Engare can be played individually or maybe in pairs. Each level is an animated puzzle with geometric shapes and patterns. It might be possible to ask students to draw solutions before trying them out in the game, but that might bog down its quick nature.
An advanced geometry and trigonometry course could ask students to calculate curves and predict movements of each of the puzzles. This would take some setup and initial playing by the instructor to figure out which levels were best suited for this, but it's probably doable. An art or art history class could introduce students to Islamic art and then let students explore themes and shapes through playing the game. The website for the game offers a separate drawing tool that's based on the game, too!Continue reading Show less
Engare is a slow-paced yet quick puzzle game with beautiful, simple geometry-like graphics and atmospheric music. It's not like a normal game. It sort of is in the sense that it has levels and challenges, with each level providing a small new challenge (that upon solving unlocks the next level). It has the trappings of a casual puzzle game like that, but the content is quite mind-blowing and different. The puzzles are in trying to figure out how to draw particular lines by tracing the motion of various objects that rotate around different points, like a spirograph. The patterns are beautiful and extremely intricate but come from very simple motions. Complexity through simplicity. And LOTS of surprising patterns.
Solving individual puzzles takes a few contemplative moments and is rewarding. Once solved, the game immediately offers the next puzzle, which means it's fairly easy to lose track of time, solving puzzle after puzzle for a while. The only downside to all of this is when a player gets stuck. The immersion is broken as the frustration increases sharply. Luckily, answers to puzzles are easily found online, but it's extremely flow-breaking to have to stop and hop over to a web browser to search for an answer. It's these times when the player may just decide to stop for the day, or forever, instead.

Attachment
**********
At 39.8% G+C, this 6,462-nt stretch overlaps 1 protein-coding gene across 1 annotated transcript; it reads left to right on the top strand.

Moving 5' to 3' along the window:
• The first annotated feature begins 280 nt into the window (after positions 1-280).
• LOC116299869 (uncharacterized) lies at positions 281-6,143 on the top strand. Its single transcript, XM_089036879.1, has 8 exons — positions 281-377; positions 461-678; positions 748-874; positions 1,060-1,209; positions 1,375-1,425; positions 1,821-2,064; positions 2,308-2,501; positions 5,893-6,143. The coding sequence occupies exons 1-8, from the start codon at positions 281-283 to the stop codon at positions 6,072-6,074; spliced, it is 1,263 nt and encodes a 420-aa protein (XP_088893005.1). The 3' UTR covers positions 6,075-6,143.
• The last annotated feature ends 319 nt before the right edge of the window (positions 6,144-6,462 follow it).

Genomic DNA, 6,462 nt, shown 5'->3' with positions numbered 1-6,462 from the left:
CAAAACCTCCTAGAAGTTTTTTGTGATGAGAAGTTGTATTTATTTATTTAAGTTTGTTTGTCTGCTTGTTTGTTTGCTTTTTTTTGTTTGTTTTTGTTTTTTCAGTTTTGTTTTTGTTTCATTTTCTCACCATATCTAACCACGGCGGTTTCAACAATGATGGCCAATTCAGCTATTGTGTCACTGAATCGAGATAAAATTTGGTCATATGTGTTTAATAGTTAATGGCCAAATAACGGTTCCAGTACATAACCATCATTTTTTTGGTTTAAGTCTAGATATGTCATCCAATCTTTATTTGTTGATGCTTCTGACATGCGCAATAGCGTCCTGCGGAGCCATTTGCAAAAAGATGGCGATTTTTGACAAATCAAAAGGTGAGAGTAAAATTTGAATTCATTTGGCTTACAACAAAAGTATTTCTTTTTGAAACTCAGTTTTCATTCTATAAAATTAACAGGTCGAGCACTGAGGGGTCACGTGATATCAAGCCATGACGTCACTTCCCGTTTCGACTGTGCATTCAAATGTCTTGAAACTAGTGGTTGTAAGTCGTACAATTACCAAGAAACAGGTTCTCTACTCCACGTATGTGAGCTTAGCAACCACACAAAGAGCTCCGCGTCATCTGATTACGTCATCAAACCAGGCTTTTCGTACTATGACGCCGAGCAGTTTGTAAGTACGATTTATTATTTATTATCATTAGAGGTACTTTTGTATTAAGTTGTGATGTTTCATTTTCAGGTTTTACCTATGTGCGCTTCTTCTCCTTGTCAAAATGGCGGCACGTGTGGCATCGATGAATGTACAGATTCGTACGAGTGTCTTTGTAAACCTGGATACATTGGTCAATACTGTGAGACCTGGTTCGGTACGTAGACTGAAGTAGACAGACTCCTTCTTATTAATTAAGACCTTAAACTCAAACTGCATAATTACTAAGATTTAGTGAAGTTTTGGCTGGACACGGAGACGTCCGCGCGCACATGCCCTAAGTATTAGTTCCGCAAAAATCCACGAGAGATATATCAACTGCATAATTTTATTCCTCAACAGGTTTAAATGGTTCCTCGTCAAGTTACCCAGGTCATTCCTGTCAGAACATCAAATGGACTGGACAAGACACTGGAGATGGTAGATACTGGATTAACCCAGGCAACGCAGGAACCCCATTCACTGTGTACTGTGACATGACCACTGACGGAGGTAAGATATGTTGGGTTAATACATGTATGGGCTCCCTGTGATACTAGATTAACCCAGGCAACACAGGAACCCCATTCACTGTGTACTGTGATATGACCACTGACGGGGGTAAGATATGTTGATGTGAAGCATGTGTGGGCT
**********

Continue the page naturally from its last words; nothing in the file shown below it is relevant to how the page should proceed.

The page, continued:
There are four main lessons to be learned from Engare. First, at its most basic level, Engare is a puzzle game where players recognize artistic patterns within simple motion machines. This is something that takes time and practice to get the hang of since the puzzles are so novel, but it's essentially about making sense in noisy systems. Second, the noisy systems in Engare are geometric and shapes-based; understanding them feels like opening a third eye toward mastery of some sort of arcane geometric Truth. It's akin to mastering the language of math like Dr. Strange mastered the mystic arts, except it's a visual language of intricate formulae that are being understood. When it makes sense, it just clicks in that way that the player's whole body feels. Third, these shapes and lines are inspired by Islamic art, so it's possible for the player to be further inspired to research Islamic art and learn about its cultural and historical roots. The opportunity for this tangential learning is significant with Engare.
Lastly, Engare really asks the player to exercise patience. It's a meditative game that rewards thought before action, but what's interesting is that it also rewards an iterative approach to puzzle solving. If something doesn't work, the game provides good and immediate feedback so that players can learn from their prior attempts to trace lines in the noisy machines. Yet players have to think about this feedback -- this new information -- and incorporate it into their model of how the current puzzle works before acting again. So, it's not a rapid-fire click, click, click until the player succeeds, but more of a click, watch, reflect, think, surmise, notice, think some more, click. Indeed, this a great game to play on a cold day with a hot beverage. Slow and methodical, with long sips of coffee or hot chocolate, through quick, short levels of intricate patterns from simple designs.
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